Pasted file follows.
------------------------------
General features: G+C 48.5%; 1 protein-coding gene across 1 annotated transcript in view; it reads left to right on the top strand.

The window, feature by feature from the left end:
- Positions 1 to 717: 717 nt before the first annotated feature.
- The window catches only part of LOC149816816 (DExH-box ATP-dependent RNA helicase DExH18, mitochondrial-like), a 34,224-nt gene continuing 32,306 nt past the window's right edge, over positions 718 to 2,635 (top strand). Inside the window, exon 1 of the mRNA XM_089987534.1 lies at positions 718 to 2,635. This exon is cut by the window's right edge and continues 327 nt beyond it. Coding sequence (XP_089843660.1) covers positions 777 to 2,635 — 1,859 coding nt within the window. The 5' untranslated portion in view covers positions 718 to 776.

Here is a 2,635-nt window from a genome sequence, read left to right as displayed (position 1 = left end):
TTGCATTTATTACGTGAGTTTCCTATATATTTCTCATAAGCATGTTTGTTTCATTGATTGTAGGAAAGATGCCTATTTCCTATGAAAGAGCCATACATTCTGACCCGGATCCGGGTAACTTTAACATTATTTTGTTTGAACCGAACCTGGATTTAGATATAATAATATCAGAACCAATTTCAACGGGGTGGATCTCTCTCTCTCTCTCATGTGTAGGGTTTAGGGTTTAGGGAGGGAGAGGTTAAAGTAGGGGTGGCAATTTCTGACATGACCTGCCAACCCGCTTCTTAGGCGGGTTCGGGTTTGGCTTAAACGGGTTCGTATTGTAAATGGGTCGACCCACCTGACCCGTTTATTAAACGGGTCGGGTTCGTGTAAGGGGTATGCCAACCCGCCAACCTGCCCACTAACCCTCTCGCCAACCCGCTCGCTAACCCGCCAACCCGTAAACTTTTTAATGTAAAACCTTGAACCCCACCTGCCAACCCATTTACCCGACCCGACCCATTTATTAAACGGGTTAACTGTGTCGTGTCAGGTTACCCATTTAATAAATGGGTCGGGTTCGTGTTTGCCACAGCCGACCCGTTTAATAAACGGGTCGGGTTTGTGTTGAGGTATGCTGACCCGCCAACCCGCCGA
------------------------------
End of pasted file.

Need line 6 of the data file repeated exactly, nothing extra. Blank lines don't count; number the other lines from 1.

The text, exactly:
TTGCATTTATTACGTGAGTTTCCTATATATTTCTCATAAGCATGTTTGTTTCATTGATTGTAGGAAAGATGCCTATTTCCTATGAAAGAGCCATACATTCTGACCCGGATCCGGGTAACTTTAACATTATTTTGTTTGAACCGAACCTGGATTTAGATATAATAATATCAGAACCAATTTCAACGGGGTGGATCTCTCTCTCTCTCTCATGTGTAGGGTTTAGGGTTTAGGGAGGGAGAGGTTAAAGTAGGGGTGGCAATTTCTGACATGACCTGCCAACCCGCTTCTTAGGCGGGTTCGGGTTTGGCTTAAACGGGTTCGTATTGTAAATGGGTCGACCCACCTGACCCGTTTATTAAACGGGTCGGGTTCGTGTAAGGGGTATGCCAACCCGCCAACCTGCCCACTAACCCTCTCGCCAACCCGCTCGCTAACCCGCCAACCCGTAAACTTTTTAATGTAAAACCTTGAACCCCACCTGCCAACCCATTTACCCGACCCGACCCATTTATTAAACGGGTTAACTGTGTCGTGTCAGGTTACCCATTTAATAAATGGGTCGGGTTCGTGTTTGCCACAGCCGACCCGTTTAATAAACGGGTCGGGTTTGTGTTGAGGTATGCTGACCCGCCAACCCGCCGA